“Computer-readable medium”, as used herein, refers to a medium that participates in directly or indirectly providing signals, instructions and/or data. A computer-readable medium may take forms, including, but not limited to, non-volatile media, volatile media, and transmission media. Non-volatile media may include, for example, optical or magnetic disks and so on. Volatile media may include, for example, optical or magnetic disks, dynamic memory and the like. Transmission media may include coaxial cables, copper wire, fiber optic cables, and the like. Transmission media can also take the form of electromagnetic radiation, like those generated during radio-wave and infra-red data communications, or take the form of one or more groups of signals. Common forms of a computer-readable medium include, but are not limited to, an application specific integrated circuit (ASIC), a compact disc (CD), a digital versatile disk (DVD), a random access memory (RAM), a read only memory (ROM), a programmable read only memory (PROM), an electronically erasable programmable read only memory (EEPROM), a disk, a carrier wave, a memory stick, a floppy disk, a flexible disk, a hard disk, a magnetic tape, other magnetic medium, a CD-ROM, other optical medium, punch cards, paper tape, other physical medium with patterns of holes, an EPROM, a FLASH-EPROM, or other memory chip or card, and other media from which a computer, a processor or other electronic device can read. Signals used to propagate instructions or other software over a network, like the Internet, can be considered a “computer-readable medium.”
“Logic”, as used herein, includes but is not limited to hardware, firmware, software and/or combinations of each to perform a function(s) or an action(s), and/or to cause a function or action from another component. For example, based on a desired application or needs, logic may include a software controlled microprocessor, discrete logic like an ASIC, a programmed/programmable logic device, a memory device containing instructions, or the like. Logic may also be fully embodied as software. Where multiple logical logics are described, it may be possible to incorporate the multiple logical logics into one physical logic. Similarly, where a single logical logic is described, it may be possible to distribute that single logical logic between multiple physical logics.
“Signal”, as used herein, includes but is not limited to one or more electrical or optical signals, analog or digital, one or more computer or processor instructions, messages, a bit or bit stream, or other means that can be received, transmitted and/or detected.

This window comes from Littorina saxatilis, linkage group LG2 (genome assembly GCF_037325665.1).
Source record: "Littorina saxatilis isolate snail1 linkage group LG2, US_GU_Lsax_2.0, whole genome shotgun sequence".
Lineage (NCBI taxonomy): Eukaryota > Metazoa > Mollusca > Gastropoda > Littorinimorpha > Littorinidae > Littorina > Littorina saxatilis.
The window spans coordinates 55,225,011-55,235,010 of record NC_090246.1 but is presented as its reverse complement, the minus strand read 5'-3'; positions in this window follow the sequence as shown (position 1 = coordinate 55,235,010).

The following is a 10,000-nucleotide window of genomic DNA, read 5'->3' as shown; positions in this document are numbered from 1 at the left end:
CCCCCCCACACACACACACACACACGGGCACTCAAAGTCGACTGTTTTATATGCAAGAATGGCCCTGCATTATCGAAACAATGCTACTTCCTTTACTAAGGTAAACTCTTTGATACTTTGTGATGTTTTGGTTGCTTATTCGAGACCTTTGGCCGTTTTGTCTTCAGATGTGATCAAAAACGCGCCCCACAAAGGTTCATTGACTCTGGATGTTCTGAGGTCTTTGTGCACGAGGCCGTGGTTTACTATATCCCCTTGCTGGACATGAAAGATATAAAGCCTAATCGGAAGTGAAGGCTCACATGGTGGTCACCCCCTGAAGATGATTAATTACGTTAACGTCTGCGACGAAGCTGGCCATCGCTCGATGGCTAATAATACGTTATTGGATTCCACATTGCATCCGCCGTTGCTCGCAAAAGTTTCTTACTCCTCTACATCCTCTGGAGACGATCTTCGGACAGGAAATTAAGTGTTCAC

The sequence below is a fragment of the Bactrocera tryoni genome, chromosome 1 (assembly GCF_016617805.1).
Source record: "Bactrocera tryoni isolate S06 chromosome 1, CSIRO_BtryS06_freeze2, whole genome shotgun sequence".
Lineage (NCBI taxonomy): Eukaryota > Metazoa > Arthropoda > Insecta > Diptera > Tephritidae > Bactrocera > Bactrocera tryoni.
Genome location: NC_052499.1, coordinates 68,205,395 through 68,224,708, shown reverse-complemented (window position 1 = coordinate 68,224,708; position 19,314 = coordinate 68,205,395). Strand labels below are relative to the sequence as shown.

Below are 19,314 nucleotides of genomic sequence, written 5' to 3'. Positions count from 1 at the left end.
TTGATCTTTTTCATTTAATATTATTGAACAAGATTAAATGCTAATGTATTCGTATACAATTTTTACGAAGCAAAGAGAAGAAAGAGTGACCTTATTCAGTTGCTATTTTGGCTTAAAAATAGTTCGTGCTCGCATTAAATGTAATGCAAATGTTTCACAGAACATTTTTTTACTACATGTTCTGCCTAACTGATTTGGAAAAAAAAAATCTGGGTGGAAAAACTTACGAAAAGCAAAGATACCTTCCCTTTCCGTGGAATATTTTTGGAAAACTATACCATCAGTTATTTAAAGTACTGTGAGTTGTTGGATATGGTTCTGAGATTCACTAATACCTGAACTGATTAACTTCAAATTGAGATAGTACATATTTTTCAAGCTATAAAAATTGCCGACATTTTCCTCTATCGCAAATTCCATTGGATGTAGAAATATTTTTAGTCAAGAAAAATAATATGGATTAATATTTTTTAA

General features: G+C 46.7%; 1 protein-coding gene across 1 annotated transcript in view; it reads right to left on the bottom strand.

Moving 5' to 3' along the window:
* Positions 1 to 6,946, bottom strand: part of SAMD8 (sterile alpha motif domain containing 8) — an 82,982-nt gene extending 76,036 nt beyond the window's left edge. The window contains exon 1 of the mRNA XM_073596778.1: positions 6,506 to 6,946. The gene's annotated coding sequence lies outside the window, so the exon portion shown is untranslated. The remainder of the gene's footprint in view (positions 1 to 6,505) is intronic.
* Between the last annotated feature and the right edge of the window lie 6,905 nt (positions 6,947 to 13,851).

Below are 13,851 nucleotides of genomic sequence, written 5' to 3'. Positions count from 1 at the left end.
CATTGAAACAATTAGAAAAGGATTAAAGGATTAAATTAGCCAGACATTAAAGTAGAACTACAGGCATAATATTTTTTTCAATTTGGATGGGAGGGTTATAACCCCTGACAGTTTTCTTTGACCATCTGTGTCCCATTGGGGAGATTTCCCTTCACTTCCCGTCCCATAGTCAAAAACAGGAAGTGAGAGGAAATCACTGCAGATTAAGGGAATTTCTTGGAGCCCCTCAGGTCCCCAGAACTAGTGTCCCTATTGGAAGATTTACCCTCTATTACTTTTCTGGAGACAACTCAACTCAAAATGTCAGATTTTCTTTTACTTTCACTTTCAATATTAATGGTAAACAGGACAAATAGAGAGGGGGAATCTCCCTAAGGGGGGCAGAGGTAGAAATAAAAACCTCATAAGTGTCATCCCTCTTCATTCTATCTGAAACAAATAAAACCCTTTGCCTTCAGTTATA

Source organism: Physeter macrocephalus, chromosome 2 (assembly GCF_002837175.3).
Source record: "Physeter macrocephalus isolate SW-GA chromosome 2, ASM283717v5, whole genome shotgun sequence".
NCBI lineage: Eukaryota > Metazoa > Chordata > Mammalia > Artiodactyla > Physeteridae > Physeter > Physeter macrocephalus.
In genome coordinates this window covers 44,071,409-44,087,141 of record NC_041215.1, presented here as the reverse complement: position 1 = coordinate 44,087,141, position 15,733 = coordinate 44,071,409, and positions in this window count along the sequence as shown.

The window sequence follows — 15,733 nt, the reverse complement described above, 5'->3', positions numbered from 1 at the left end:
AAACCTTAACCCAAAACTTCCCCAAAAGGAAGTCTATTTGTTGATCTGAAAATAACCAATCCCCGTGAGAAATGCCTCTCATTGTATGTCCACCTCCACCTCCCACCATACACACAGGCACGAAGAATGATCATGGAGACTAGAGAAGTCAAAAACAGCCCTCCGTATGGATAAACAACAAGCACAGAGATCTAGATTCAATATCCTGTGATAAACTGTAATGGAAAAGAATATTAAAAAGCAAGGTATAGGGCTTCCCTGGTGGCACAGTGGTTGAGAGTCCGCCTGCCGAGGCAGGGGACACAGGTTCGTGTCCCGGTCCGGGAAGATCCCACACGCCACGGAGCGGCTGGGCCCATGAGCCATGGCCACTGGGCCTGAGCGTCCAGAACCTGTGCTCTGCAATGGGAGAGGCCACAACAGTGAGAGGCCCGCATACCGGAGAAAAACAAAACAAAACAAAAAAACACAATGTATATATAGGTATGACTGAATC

“Software”, as used herein, includes but is not limited to, one or more computer or processor instructions that can be read, interpreted, compiled, and/or executed and that cause a computer, processor, or other electronic device to perform functions, actions and/or behave in a desired manner. The instructions may be embodied in various forms like routines, algorithms, modules, methods, threads, and/or programs including separate applications or code from dynamically linked libraries. Software may also be implemented in a variety of executable and/or loadable forms including, but not limited to, a stand-alone program, a function call (local and/or remote), a servelet, an applet, instructions stored in a memory, part of an operating system or other types of executable instructions. It will be appreciated by one of ordinary skill in the art that the form of software may depend on, for example, requirements of a desired application, the environment in which it runs, and/or the desires of a designer/programmer or the like. It will also be appreciated that computer-readable and/or executable instructions can be located in one logic and/or distributed between two or more communicating, co-operating, and/or parallel processing logics and thus can be loaded and/or executed in serial, parallel, massively parallel and other manners.
Suitable software for implementing the various components of the example systems and methods described herein include programming languages and tools like Java, Pascal, C#, C++, C, CGI, Perl, SQL, APIs, SDKs, assembly, machine, firmware, microcode, and/or other languages and tools. Software, whether an entire system or a component of a system, may be embodied as an article of manufacture and maintained as part of a computer-readable medium as defined previously. Another form of the software may include signals that transmit program code of the software to a recipient over a network or other communication medium.